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General legal issues
In Pennsylvania, the main public concern is policy and legal issues relating to drilling of Marcellus Shale. Most of these legal issues have been contributed by the development activities related to Drilling of Marcellus Shale.
These legal issues address areas of concern such as environmental degradation, development of the industry’s infrastructure, municipal regulation, and so on. Major legal developments related to Drilling of Marcellus are outlined below.
In order for a company to be allowed to carry out Marcellus Drilling activities, it must hold legal rights to the interests of natural gas property that are subject to the drilling activities (Blackburn 15). According to Blackburn (16), the land owner is the one who grants such rights pursuant to the terms of a lease agreement on gas and oil.
The law in Pennsylvania requires that energy companies to extensively deal with private land owners in the process of acquiring leases. This is because most of natural gas rights within the formation of Marcellus Shale in Pennsylvania are under private ownership (Blackburn 20).
In the Farm and Forest Land assessment Act of 1974, the land legible for mining is assessed based on the value of its use rather than its value in fair market. This statute is also known as Clean and Green.
The result of this is usually lower real estate tax obligations. Incase such a land is used for an ineligible purpose, this statute provides for a roll back tax penalty. The requirement of the penalty is that the owner of the land must pay up to seven years of tax benefits received along with interest (Beck 20).
Environmental legal issues
Many issues of environmental law have cropped up in Pennsylvania as a result of an increase in the number of Marcellus Drilling activities. The main focus of these laws has focused on the quality of water. The reason for this is that the process of Marcellus drilling requires a huge amount of water.
This huge amount of water is usually used during the process of hydraulic fracturing. The ability to extract natural gas from Marcellus drilling depends on the technology of hydraulic fracturing.
Therefore, the law requires that before any company begins Marcellus drilling operations, it must obtain proper water permits. For instance, natural gas drilling companies, which use water from River Susquehanna are required to obtain the approval of Susquehanna River Basin Commission (SRBC), before using water from the river (Beck 25).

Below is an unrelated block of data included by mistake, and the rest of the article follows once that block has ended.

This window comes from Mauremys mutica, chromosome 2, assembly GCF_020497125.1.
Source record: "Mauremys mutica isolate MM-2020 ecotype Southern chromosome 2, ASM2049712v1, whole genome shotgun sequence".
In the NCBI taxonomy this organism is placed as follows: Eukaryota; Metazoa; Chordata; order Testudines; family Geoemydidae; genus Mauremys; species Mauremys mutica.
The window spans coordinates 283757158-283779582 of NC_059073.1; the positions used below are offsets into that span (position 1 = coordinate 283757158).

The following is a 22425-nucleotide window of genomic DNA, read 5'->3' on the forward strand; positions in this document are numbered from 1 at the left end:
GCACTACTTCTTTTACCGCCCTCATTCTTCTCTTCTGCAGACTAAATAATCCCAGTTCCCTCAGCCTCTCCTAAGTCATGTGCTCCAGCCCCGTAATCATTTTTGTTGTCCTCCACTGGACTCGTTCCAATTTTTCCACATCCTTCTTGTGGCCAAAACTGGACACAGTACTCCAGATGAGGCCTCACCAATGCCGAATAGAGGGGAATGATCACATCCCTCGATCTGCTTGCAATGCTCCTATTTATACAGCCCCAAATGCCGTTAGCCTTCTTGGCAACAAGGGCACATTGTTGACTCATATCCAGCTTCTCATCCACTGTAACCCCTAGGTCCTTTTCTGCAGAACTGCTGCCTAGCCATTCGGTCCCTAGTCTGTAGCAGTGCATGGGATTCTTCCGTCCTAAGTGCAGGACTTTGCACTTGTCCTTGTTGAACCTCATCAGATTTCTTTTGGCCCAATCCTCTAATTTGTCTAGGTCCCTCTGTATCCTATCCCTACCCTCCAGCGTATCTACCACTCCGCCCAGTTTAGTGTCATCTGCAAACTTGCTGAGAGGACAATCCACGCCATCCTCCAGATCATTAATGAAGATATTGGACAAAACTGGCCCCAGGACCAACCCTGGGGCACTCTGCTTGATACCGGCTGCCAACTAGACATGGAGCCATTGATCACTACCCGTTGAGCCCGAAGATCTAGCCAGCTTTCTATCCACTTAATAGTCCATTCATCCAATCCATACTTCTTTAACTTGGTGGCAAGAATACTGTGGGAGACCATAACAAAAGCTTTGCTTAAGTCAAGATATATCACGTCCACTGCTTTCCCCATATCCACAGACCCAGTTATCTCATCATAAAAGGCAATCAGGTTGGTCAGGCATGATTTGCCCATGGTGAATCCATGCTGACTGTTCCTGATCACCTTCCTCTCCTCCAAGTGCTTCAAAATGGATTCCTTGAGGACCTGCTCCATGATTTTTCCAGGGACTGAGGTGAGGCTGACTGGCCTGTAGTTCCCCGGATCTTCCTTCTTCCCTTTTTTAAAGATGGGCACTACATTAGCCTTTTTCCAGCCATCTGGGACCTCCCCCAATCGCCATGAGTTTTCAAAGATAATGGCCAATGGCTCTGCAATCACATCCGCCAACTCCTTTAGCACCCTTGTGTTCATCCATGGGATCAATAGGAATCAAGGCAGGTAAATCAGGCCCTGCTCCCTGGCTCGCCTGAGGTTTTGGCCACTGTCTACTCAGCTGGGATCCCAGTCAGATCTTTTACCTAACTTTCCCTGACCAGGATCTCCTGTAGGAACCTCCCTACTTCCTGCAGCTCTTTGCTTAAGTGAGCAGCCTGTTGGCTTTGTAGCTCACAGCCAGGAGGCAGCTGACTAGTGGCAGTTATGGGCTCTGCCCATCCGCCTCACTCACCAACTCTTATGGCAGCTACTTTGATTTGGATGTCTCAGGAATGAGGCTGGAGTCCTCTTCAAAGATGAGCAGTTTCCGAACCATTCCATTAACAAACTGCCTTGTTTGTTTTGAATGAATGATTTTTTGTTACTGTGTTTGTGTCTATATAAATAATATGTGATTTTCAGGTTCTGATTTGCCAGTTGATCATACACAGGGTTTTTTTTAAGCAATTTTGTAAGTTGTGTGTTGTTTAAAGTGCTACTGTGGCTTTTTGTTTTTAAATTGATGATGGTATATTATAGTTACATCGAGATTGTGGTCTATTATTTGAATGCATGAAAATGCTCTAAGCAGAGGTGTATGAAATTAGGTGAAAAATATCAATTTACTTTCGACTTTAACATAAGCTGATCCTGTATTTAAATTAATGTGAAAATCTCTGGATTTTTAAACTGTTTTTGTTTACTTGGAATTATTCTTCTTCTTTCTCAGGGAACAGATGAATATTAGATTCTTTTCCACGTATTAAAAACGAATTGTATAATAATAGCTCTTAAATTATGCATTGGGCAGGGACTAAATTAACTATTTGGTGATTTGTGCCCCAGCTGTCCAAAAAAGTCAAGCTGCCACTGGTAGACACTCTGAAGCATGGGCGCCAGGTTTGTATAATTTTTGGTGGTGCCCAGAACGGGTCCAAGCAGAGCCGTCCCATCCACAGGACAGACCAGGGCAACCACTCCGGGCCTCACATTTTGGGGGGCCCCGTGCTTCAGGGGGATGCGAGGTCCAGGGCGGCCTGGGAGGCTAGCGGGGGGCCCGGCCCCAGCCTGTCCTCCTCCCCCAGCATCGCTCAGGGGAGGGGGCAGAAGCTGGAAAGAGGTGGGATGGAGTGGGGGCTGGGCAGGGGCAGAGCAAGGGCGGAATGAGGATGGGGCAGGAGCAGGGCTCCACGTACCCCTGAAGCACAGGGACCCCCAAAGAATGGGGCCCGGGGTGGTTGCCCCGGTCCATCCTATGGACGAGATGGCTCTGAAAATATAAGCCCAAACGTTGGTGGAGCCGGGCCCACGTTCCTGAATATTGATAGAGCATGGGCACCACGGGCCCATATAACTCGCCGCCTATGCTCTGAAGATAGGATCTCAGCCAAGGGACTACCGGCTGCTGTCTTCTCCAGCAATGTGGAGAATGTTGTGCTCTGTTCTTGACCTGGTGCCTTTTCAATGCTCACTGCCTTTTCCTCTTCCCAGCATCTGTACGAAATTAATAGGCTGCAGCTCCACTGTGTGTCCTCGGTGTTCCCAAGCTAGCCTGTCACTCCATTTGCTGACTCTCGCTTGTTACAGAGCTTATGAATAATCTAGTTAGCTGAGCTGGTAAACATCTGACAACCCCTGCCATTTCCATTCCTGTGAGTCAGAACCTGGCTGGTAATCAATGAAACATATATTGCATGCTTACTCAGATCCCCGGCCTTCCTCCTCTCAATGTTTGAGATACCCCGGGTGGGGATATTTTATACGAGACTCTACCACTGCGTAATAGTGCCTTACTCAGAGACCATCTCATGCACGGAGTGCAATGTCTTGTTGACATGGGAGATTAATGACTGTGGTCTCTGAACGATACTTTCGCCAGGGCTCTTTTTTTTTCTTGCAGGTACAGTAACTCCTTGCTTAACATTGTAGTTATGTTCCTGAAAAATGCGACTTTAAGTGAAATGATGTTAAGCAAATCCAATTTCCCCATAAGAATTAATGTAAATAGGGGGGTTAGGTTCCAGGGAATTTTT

According to Robert Beck (26) in 2008, the government of Pennsylvania issued a press release that measures to ensure that economic benefits from extraction of Marcellus shale did not accrue at the expense of the natural resources in the country.
The responsibility to implement this order was given to the Department of Environmental Protection (DEP). In addition to this, the Marcellus Drilling operators must submit their well permit applications, plus an additional Permit Application Addendum to DEP.
Robert Beck (26) continues to state that Pennsylvania’s general erosion and sediment control plan requires that every operator must prepare and implement a control to control erosion and sediment on well sites where earth disturbance will occur on less than five acres of earth.
The law requires the establishment of standards for wastewater. As a result, treatment and re-entry is used for disposal of excess wastewater in Pennsylvania.
According to Blackburn (39) the theory of Deontological ethics which explores who owns the rights, what is required by justice, and what duty means can be used in this case.
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Therefore, under this ethical theory the laws concerning drilling of Marcellus can be used to ensure that company owners carry the duty to protect the environment, and that the rights of property owners are not violated by state laws. This will ensure an operating environment that is fair and reasonable.
Blackburn, Simon. Being Good: An Introduction to Ethics. Oxford: Oxford University Press, 2001. Print.
Beck, Robert E. “Current Water Issues in Oil and Gas Development and Production: Will Water Control What Energy We Have?” Washburn Law Journal 49(2010): 423-455. Print.